There are lots of ways to price a house when you offer it for sale.
One way, popular with some sellers, is take the price they paid, add the price of the improvements and then adding the agent commissions to determine an offering price. Of course, the problem with that approach is that the market doesn’t really care what the sellers paid for the house, or what they put into it.
A house is only worth what a buyer is willing to pay for it. Based upon the other sales in a neighborhood, a buyer is only going to pay what other homes are bringing. Buyers are still feeling the effects of the recent downturn in the market, and even though prices are going up again, they are still skittish about getting burned again. They know that prices are going up and they are going to have to pay more than they would have six months ago, but it is awareness that comes slowly and sometimes painfully.
Even if the most recent comparable sales reflect a higher price, the the property still has to appraise. Most buyers will write an appraisal contingency into their offer. This protects them from over-paying for a house. If the house doesn’t appraise, then the buyers will come back and attempt to re-negotiate the purchase price to the appraised value. Appraisers generally are required to use properties that have already closed rather than listings currently on the market or under contract. That means that the comparables used by appraisers generally lag the market – particularly in one that is heating up.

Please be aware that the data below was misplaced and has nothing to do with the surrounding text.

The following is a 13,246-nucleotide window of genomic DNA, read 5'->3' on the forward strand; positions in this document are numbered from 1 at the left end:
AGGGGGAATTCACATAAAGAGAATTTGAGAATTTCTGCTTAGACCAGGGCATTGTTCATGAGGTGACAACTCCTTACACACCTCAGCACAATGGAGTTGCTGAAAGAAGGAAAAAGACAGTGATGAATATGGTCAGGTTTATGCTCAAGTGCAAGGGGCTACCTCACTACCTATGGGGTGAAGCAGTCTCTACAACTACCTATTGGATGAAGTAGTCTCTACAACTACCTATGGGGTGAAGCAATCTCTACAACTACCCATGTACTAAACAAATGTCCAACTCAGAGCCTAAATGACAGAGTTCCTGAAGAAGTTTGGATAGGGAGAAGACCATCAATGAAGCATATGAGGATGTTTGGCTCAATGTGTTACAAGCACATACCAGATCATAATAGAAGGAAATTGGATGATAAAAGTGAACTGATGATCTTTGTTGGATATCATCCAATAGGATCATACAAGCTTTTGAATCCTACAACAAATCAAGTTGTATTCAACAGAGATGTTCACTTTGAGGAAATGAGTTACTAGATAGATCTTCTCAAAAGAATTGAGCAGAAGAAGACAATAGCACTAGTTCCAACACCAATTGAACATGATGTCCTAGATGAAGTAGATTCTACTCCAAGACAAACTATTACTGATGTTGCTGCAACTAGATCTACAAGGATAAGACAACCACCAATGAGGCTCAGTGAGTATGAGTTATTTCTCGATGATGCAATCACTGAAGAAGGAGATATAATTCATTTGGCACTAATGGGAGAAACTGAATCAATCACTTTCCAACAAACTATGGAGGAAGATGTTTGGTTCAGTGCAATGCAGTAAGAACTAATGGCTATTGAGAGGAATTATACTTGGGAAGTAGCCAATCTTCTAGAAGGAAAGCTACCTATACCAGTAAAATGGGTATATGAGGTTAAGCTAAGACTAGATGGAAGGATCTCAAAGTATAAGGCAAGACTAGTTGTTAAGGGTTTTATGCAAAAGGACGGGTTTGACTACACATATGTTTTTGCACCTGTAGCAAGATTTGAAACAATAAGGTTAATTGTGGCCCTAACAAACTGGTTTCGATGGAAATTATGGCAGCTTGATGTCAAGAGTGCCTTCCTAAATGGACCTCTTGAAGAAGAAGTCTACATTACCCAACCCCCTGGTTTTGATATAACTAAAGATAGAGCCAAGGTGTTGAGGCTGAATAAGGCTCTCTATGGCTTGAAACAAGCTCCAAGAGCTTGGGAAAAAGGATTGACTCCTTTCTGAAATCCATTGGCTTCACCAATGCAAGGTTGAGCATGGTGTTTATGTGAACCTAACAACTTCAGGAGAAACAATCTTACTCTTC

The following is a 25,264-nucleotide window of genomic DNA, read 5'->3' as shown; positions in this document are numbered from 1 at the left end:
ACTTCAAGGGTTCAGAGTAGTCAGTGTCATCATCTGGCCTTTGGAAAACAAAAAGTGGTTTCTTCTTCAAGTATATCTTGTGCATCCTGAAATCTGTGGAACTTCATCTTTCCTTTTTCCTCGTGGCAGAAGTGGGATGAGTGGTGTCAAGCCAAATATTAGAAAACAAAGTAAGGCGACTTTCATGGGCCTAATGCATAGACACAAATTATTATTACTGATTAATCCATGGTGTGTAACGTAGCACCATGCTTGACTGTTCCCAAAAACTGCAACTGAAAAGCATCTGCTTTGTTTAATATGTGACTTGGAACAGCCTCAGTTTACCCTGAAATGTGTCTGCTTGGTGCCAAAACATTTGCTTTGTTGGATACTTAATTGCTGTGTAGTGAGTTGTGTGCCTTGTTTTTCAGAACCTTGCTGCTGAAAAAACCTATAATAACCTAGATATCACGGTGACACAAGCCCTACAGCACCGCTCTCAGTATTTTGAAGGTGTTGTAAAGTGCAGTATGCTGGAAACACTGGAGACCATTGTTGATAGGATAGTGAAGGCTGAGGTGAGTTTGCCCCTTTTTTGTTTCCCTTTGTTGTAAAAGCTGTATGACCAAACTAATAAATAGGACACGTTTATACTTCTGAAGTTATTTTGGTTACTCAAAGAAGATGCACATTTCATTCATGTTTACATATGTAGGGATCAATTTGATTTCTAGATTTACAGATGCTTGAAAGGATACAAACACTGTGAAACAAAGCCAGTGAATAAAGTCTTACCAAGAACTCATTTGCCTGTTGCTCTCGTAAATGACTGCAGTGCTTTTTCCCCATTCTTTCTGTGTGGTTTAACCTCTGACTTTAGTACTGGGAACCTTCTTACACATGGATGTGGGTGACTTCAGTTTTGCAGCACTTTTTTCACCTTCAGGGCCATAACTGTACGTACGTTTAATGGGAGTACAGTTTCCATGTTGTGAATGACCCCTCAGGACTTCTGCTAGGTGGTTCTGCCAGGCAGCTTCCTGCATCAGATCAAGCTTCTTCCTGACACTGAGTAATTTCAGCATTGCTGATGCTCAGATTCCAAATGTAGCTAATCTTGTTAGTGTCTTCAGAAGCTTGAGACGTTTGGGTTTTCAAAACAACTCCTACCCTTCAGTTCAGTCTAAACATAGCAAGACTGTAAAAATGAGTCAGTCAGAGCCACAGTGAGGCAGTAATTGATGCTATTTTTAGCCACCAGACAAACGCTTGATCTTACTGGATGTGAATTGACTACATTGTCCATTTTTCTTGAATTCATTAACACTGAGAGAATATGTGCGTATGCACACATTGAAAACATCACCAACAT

If a property does not appraise for the contract price, the buyer may ask the seller to re-negotiate the sales price because a buyer will not be able to get a loan for more than the appraised value. The lender will require that the buyer make up the difference between the appraised value and the value of the loan. If a buyer is making a large down payment, then this may not be an issue. However, most buyers don’t want to feel that they overpaid for a new house even if they have the ability to make up the difference. The seller always can refuse to re-negotiate, but the buyer may walk away from the contract.
When looking to sell your home, it’s important to recognize that agents don’t determine the list price by what you want to get. Price is determined by what recent buyers paid for homes in the same neighborhood with similar size and amenities.
Unfortunately, buyers don’t want to pay extra for the new roof or the new Pella doors. The granite counters and the tile backsplash are the new norm, so you don’t get more money for that – but you will lose money if you don’t have those amenities. A home in top condition is going to sell more quickly than one that is tired or out of date. Homes on busy streets or backing to the Beltway or with unattractive views take longer to sell, even in this market.
My advice to my clients is to look carefully at the competition and to price your home squarely in the middle – or slightly lower. You want your home to be better than the competition so that the other homes sell yours – not the other way around. Your home is being compared to all the other homes on the market at the same time. It has to be better than the rest.